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UncategorizedNew master for City College met with protests

New master for City College met with protests

Another special trustee — but it sounds as if he’s ready to get the hell out of Dodge as soon as he can

City College student Lalo Gonzalez calls out the new special trustee
City College student Lalo Gonzalez calls out the new special trustee

By Tim Redmond

FEBRUARY 23, 2015 – City College has a new master – and he was welcomed to San Francisco in style.

The chancellor of the state Community College system announced today that Guy Lease, who ran Lake Tahoe Community College for 17 years, would be the new special trustee with extraordinary powers – that is, the single decision maker for the entire campus.

He replaces Robert Agrella, who retired a few weeks ago.

In a demonstration outside the building, and then in a somewhat raucous action interrupting the press conference, City College teachers and students argued that power over the school should be returned directly to the elected board.

“I don’t think we should have a special trustee, there is no logic for it,” Tim Killikelly, president of the teacher’s union, told me.

The press conference, in room at the Wellness Center on the main campus, was at first limited to credentialed reporters and people with special invitations. But Killikelly convinced state Chancellor Brice Harris to allow the protesters in – and while they were peaceful and well-behaved, they were loud and made their points very clearly.

State Chancellor Brice Harris introduces new special trustee Guy Lease with members of the College Board
State Chancellor Brice Harris introduces new special trustee Guy Lease with members of the College Board

The activists shouted about democracy and called the special trustee a “dictator.” A group of students walked to the front of the room and called out everyone – including the five members of the elected board who had joined Brice and Lease for the event – saying that under the special trustee, enrollment had dropped, hundreds of classes were cancelled, and the voices of students were silenced.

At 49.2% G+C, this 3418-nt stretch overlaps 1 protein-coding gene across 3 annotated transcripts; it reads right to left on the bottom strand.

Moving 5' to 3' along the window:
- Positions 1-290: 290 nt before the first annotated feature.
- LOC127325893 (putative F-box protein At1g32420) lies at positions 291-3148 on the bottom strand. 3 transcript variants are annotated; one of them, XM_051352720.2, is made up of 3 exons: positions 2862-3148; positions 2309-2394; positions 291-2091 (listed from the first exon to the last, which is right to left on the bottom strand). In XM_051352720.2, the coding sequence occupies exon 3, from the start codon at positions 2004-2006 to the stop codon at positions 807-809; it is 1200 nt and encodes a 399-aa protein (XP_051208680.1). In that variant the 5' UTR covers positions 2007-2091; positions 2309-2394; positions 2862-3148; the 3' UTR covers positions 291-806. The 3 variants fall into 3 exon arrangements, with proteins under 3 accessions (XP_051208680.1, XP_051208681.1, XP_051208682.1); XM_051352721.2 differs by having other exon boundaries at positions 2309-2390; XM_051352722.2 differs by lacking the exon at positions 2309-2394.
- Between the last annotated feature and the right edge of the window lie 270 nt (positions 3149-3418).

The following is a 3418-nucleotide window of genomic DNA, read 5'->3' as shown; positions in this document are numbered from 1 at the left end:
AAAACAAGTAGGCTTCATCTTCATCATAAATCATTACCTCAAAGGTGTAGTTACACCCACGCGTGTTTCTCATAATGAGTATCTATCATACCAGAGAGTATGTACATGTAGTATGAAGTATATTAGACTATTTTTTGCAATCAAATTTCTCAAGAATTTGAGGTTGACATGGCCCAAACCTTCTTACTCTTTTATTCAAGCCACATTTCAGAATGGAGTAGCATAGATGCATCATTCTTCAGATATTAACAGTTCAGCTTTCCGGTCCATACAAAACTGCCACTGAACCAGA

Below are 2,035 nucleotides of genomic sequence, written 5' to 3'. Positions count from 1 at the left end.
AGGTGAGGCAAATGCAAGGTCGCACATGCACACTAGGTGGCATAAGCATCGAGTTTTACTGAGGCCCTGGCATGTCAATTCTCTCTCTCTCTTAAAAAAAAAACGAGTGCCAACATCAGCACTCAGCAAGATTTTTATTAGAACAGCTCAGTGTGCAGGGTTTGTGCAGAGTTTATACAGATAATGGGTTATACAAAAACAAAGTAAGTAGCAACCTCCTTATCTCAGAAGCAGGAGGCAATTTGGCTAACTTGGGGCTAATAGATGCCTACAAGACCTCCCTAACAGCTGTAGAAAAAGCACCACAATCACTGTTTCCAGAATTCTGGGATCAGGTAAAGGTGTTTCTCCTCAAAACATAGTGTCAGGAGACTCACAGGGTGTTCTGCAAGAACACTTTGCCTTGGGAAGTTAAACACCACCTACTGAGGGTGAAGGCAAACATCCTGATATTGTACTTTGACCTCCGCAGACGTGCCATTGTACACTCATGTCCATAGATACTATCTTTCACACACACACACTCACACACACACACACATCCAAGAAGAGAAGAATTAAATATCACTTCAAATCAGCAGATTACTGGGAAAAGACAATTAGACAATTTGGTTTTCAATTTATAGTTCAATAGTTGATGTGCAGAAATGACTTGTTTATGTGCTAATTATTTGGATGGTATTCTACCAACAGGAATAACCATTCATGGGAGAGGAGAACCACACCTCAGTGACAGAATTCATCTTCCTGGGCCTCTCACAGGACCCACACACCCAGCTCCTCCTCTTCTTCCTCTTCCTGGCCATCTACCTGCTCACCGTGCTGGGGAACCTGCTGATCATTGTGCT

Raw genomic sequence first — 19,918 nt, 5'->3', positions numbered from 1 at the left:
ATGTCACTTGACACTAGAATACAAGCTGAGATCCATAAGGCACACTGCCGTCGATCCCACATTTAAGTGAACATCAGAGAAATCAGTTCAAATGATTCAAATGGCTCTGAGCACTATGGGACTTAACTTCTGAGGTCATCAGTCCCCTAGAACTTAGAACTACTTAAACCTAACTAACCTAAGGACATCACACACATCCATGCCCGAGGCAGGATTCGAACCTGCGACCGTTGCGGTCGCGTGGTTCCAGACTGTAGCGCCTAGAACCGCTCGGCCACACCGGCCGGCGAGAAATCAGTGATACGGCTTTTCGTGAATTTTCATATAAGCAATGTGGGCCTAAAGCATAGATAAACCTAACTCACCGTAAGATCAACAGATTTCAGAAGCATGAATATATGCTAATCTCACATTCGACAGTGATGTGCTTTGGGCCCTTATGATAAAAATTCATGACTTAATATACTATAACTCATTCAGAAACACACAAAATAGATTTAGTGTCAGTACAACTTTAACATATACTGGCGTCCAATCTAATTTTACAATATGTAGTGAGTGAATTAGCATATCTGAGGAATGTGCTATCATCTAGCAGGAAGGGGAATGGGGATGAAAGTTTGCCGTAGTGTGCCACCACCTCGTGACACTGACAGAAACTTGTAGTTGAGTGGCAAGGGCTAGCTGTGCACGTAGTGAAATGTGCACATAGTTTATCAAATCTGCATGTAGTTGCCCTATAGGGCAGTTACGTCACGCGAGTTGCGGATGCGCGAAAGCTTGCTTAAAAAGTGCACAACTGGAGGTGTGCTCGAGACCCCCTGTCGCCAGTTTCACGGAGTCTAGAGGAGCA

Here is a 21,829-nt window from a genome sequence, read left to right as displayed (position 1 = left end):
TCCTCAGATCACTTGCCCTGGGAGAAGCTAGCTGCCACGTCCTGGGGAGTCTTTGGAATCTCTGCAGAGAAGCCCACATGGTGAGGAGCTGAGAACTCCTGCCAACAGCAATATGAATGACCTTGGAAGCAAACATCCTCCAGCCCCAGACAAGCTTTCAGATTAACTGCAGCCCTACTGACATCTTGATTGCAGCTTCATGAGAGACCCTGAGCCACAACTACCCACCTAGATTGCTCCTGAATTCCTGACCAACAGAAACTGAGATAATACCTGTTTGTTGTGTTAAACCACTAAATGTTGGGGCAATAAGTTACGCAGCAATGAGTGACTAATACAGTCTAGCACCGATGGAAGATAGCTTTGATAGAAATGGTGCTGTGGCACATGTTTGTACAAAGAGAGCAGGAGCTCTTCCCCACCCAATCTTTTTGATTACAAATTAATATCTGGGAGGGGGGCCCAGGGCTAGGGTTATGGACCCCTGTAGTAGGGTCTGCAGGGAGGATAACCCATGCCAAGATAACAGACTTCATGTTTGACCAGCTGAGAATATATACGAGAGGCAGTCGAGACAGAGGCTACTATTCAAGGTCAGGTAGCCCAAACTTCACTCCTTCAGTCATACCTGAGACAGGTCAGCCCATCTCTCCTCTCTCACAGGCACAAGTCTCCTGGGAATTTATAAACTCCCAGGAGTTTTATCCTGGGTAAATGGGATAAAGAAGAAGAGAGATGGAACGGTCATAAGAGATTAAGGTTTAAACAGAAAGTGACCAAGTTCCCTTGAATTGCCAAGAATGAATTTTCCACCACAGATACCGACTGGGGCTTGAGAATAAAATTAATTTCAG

The protests, I suspect, are having an impact: In a remarkably positive move, Harris announced that he was speeding up the process for transferring power back to the elected board, and expects that process to be largely complete by this summer.

“I hope to work myself out of a job very quickly,” Lease said.

He will be paid at the rate of $216,000 a year.

I asked Harris the question that was hovered over the entire event:

If the only reason for the imposition of an outside master was to respond to the ACCJC accreditation issues, and a judge has now found that the accreditation process was illegal, why do we need another special trustee at all?

Wouldn’t this be a perfect time to just go back to Sacramento and leave control of City College in the hands of the people the voters elected?

Harris ducked like a pro. He talked about how the “process was ongoing” and that the judge’s decision “required a number of things to happen.” Yeah: There are a lot of things that have to happen, but that’s not the point.

The point is: If the special trustee came out of a legally flawed process that should never have happened, why is the position still in place?

The claim that the local board will have full control by July is a bit misleading: Harris confirmed to me that Lease will still have “stay or rescind” powers for some time after he gives up his official role. That means he will still be on campus, still sitting in on board meetings – and will be able to veto any decisions that the elected board makes if he thinks they are wrong.

That could continue for an additional six months or more, until at least the end of 2015.

I asked Lease how he intended to use that power, and he told me he hoped he never had to veto anything. But the board still won’t be independent for another year.

The good news is that neither Harris nor Lease seems to want to spend any more time in San Francisco than they have to. They seem to have received the message that after a long, long time, this community is sick of the attempted destruction of one of the city’s most important public assets and is ready for every player in that sordid drama, including Harris and his special trustees, to get out of the way so we can start to rebuild the school.

A reporter asked him how he felt about his reception today, and he had a decent answer:

“I understand that students are passionate and they understand that the local trustees are the ones who have a better feel for their education. … I believe in local control.”

We shall see.

The only trustee in the room who wasn’t up front was John Rizzo, who arrived a bit late and stood in the back with the protesters. He declined an invitation to come and join the assemblage at the front of the room.

“It was kind of a last-minute decision,” he told me. “The voters have selected who they want to run City College, and it’s the Board of Trustees.”

48 Hills welcomes comments in the form of letters to the editor, which you can submit here. We also invite you to join the conversation on our FacebookTwitter, and Instagram

Tim Redmond
Tim Redmond has been a political and investigative reporter in San Francisco for more than 30 years. He spent much of that time as executive editor of the Bay Guardian. He is the founder of 48hills.
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